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EU Update – September 2020


EU leaders agree on long-term budget and recovery plan

On 21 July EU Member States agreed on a proposal from the European Commission on the multiannual financial framework (MFF) 2021-2027, the EU’s long-term budget, and Next Generation EU, a €750 billion recovery fund to overcome the crisis inflicted by the pandemic. The recovery fund, to be composed of €390 billion in grants and €360 billion in loans, will be attached to a new €1.074 trillion seven-year budget, bringing the total financial package to €1.82 trillion. The final agreement is currently subject to interinstitutional negotiations (trilogues) between the European Parliament and the Council of Ministers, representing the EU Member States. The European Parliament is calling for an additional €110 billion to be added to the MFF, as well as a legally binding declaration to introduce new own resources for the EU to repay the recovery borrowing. The co-legislators are aiming to conclude an agreement before the end of the year.

European Commission college reshuffled after resignation of Trade Commissioner

On 26 August EU Commissioner for Trade Phil Hogan (Ireland) resigned over violations of coronavirus travel restrictions, forcing European Commission President Ursula von der Leyen to reshuffle her team. Valdis Dombrovskis, European Commission Executive-Vice-President and previously Commissioner for financial services and stability, was nominated as the new Commissioner for Trade. Dombrovskis, a centre-right European People’s Party (EPP) politician, is a two-term European Commissioner and former Prime Minister of Latvia. In addition to his new trade job, Dombrovskis will retain his oversight over the eurozone, economic and social policy, as well as digital taxation. Following nominations by the Irish government, the Commission proposed MEP and European Parliament First Vice-President Mairead McGuinness for the position of Commissioner for financial services and stability. Also from the EPP, she has significant political experience on EU issues, having been an MEP since 2004 and the EPP’s lead negotiator in Parliament on the reform of the EU’s Common Agricultural Policy. Both the change in Dombrovskis’ role and the appointment of McGuiness will require a confirmation vote by the European Parliament.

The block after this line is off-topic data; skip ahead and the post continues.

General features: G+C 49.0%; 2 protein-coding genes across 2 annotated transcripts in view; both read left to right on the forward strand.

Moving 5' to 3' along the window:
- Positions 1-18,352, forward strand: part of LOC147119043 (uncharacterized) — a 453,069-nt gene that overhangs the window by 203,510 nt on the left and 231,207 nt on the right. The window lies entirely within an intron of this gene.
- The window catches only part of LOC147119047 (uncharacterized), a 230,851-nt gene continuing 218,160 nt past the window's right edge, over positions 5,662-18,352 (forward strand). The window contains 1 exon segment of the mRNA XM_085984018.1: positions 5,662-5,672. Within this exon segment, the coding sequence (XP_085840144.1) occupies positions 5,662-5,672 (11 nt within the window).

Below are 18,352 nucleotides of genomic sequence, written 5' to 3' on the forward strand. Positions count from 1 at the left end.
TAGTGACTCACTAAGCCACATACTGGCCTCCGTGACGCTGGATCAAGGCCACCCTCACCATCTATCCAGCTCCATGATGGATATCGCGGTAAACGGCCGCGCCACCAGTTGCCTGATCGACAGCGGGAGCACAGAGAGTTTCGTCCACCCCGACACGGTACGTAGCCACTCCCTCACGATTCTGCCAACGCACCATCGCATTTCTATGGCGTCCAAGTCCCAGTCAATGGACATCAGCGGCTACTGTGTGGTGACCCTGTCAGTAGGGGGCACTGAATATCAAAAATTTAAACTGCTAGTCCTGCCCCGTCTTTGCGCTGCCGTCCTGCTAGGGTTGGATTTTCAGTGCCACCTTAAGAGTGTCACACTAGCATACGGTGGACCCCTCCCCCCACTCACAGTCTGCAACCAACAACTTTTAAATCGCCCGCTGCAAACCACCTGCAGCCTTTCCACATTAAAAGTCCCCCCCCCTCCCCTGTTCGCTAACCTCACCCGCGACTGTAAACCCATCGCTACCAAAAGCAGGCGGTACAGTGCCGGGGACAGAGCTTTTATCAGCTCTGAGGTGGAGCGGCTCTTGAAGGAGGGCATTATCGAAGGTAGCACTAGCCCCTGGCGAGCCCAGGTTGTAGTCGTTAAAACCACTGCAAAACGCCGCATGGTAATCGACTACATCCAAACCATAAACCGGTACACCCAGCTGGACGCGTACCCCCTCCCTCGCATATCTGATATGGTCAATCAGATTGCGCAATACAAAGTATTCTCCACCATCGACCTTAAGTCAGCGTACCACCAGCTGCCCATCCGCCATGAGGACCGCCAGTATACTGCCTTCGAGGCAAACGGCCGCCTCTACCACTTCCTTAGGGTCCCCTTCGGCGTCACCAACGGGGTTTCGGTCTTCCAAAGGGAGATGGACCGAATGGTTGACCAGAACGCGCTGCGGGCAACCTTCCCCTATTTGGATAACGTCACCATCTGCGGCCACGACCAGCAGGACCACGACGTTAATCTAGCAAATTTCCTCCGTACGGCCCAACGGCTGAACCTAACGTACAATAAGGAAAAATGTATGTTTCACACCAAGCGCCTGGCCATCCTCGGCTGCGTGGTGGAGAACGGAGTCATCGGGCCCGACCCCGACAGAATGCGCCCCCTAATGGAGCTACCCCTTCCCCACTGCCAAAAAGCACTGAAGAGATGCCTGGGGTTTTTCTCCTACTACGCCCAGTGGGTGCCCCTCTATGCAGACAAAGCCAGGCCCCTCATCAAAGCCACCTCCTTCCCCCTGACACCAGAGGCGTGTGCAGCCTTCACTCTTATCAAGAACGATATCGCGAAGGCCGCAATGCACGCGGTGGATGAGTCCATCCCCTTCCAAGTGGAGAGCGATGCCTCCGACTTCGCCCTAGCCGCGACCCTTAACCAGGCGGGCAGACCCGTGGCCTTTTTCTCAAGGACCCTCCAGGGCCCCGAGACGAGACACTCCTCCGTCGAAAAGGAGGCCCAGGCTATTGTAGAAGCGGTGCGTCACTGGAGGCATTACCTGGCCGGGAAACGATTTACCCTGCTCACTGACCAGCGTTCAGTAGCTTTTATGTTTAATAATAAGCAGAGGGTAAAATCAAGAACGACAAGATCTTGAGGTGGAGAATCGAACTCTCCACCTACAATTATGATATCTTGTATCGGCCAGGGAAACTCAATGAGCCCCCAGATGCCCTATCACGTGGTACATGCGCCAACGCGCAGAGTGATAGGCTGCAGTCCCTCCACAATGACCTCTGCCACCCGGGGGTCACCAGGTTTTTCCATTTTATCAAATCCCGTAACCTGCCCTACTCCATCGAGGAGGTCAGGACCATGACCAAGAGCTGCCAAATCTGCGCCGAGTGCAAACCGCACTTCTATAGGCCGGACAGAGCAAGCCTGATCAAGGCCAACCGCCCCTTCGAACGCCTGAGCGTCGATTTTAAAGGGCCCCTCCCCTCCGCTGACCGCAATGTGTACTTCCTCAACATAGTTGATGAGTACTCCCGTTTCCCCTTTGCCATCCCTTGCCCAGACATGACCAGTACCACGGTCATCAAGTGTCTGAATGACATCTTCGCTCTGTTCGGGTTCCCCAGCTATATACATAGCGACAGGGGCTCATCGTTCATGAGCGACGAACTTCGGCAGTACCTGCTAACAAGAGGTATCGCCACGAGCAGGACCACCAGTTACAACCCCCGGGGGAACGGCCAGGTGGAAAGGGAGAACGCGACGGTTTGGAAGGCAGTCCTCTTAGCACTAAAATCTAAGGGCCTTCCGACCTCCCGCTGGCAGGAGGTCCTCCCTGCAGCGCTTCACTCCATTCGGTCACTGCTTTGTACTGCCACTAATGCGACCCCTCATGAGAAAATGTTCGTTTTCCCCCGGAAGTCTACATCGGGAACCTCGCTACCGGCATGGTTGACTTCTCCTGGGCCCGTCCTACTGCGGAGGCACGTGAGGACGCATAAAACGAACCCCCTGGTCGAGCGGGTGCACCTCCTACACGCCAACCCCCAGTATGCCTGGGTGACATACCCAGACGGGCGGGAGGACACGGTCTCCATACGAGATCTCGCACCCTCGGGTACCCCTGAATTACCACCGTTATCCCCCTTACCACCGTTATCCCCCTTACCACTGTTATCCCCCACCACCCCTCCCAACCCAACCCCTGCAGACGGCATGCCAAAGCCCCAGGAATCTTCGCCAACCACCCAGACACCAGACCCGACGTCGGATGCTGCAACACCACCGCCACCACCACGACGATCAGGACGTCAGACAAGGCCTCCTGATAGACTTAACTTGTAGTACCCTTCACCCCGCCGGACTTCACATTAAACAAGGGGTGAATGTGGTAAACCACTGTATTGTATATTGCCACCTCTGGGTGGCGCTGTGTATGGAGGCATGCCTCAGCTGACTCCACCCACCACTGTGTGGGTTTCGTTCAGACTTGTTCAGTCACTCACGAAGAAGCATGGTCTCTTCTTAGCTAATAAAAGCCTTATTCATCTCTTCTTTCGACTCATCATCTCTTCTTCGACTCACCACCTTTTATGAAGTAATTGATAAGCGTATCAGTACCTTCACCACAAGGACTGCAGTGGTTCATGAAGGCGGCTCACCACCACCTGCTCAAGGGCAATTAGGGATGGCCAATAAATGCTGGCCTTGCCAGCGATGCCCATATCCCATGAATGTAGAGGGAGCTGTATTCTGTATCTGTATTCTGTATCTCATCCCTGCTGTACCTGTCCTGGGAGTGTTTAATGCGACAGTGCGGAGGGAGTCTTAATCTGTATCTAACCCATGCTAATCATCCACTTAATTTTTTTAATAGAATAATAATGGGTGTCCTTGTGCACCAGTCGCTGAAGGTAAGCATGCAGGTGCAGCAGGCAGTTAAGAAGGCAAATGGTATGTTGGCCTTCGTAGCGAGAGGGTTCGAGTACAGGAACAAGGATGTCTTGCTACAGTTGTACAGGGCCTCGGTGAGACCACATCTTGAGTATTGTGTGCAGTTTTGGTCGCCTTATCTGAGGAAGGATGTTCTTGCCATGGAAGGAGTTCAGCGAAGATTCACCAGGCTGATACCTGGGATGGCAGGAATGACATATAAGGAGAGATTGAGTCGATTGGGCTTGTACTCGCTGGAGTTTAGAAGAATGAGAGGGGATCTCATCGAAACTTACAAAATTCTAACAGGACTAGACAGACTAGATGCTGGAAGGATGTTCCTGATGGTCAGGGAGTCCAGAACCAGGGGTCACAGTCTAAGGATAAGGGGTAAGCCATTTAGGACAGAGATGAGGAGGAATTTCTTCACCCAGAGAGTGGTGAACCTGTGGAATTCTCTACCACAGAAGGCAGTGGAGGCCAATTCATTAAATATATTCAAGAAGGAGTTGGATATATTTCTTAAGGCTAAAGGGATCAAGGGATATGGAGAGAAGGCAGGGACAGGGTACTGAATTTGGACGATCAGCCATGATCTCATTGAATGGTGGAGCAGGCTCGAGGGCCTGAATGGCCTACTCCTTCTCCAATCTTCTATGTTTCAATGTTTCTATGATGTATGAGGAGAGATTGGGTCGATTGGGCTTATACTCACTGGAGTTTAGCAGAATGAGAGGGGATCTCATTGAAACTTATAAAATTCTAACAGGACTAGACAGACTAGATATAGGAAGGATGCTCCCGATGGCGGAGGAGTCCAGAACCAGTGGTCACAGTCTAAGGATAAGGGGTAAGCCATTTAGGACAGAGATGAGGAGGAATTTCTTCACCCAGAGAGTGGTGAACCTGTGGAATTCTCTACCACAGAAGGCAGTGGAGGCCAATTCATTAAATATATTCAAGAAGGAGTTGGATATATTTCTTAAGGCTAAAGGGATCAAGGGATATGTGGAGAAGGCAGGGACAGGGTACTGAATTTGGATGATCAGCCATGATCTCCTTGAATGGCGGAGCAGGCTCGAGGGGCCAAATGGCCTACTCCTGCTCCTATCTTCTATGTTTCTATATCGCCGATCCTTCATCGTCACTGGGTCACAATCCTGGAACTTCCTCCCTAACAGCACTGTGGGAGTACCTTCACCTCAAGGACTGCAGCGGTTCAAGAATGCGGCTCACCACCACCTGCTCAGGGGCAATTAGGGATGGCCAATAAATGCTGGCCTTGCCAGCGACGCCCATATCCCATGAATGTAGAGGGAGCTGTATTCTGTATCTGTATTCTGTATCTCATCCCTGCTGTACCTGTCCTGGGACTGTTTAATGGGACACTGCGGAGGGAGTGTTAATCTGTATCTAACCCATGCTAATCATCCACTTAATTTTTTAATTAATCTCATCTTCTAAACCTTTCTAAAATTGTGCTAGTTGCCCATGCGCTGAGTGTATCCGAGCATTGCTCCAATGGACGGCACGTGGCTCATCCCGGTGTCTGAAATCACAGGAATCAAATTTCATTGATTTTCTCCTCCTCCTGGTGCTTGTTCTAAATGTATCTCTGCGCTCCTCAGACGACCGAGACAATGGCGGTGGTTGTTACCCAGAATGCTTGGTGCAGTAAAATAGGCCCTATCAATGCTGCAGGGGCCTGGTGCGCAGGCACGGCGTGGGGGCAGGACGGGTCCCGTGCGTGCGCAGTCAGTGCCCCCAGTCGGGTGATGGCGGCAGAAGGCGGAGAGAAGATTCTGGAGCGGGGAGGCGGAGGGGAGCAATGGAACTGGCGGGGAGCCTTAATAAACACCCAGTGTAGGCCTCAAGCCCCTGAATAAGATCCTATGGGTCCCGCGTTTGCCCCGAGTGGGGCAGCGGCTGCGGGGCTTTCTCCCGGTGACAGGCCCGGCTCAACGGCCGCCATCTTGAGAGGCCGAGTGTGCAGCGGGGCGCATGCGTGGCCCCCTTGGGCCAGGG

European Commission ramps up climate ambition for 2030

On 16 September, European Commission President Ursula von der Leyen confirmed in her State of the Union address that the European Commission will propose an increase to the EU’s 2030 GHG emissions reduction target to at least 55% as part of a broader plan to achieve climate-neutrality by 2050. The following day, Frans Timmermans, Commission Vice-President for the European Green Deal, and Kadri Simson, Commissioner for Energy, presented the Commission’s impact assessment and a detailed plan on all relevant policies that will be reviewed, ranging from agriculture to energy and transport. Notably, the Commission will propose an expansion of the EU Emissions Trading Scheme (ETS) in the aviation, maritime transport, road transport and buildings sectors, with the goal to eventually include all emissions from fossil fuel combustion. The Commission will also look at increasing the CO2 reduction targets for carmakers, setting a phase out date for combustion engine cars, and pushing cleaner fuel options under the Renewable Energy Directive and the upcoming ReFuelEU initiative. The Commission will come up with several legislative proposals by June 2021 and has pledged that 37% of the new €750 billion Next Generation EU fund will be allocated to ensure the success of these climate objectives.

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